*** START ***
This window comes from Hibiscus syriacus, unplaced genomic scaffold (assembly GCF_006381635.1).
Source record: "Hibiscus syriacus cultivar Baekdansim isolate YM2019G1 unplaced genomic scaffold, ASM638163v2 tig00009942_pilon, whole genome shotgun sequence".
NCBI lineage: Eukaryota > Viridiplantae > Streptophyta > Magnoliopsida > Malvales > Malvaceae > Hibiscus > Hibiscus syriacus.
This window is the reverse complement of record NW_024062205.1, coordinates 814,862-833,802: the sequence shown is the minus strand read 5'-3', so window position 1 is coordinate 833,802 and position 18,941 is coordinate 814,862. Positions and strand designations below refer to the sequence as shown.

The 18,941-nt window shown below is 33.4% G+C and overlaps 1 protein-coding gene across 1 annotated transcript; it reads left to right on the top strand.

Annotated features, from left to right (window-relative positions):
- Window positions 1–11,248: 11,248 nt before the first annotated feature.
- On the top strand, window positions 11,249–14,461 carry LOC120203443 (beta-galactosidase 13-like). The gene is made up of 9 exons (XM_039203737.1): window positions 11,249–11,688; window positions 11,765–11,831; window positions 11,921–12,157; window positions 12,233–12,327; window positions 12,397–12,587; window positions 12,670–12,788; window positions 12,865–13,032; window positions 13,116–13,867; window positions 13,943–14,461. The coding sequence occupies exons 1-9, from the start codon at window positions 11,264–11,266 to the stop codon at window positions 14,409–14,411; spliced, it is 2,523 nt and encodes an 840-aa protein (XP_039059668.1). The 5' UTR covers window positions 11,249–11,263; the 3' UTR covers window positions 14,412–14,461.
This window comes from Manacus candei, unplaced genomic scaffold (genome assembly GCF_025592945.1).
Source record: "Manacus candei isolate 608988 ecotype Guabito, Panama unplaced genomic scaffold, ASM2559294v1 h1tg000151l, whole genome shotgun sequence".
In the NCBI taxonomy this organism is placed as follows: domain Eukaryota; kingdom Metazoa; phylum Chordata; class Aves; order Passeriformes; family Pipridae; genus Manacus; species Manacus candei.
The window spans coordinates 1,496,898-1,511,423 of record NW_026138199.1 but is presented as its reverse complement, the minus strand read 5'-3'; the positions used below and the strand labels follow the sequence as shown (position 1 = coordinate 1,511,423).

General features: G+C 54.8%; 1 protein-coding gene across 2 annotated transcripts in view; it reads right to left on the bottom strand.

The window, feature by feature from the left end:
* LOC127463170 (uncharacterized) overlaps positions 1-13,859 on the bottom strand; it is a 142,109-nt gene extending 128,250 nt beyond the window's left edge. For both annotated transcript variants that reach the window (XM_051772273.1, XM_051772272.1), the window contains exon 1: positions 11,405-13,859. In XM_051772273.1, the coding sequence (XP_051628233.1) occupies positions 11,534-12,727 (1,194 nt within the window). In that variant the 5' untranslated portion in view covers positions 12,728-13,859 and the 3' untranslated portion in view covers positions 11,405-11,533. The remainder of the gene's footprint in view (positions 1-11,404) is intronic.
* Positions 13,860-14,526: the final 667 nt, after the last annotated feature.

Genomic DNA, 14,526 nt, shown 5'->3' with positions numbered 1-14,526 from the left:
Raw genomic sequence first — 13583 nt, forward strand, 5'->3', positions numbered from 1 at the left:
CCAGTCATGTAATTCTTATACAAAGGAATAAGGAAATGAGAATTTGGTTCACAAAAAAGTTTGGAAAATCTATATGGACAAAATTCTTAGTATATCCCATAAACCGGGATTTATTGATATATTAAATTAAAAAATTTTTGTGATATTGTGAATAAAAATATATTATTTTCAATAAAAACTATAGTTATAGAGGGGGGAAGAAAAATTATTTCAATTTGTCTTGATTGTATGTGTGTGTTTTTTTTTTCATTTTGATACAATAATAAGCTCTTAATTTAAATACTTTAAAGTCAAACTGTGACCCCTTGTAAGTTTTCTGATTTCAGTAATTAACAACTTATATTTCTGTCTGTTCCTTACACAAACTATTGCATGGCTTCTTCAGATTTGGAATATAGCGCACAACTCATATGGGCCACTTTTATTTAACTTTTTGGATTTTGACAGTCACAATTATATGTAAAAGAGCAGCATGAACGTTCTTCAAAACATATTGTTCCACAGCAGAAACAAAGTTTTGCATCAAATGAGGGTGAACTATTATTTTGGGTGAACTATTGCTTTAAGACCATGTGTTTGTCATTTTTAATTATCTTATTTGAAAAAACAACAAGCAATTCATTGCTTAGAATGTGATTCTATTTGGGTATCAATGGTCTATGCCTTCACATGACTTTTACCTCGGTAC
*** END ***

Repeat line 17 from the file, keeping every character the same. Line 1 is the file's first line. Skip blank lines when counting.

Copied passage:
Genomic DNA, 14,526 nt, shown 5'->3' with positions numbered 1-14,526 from the left: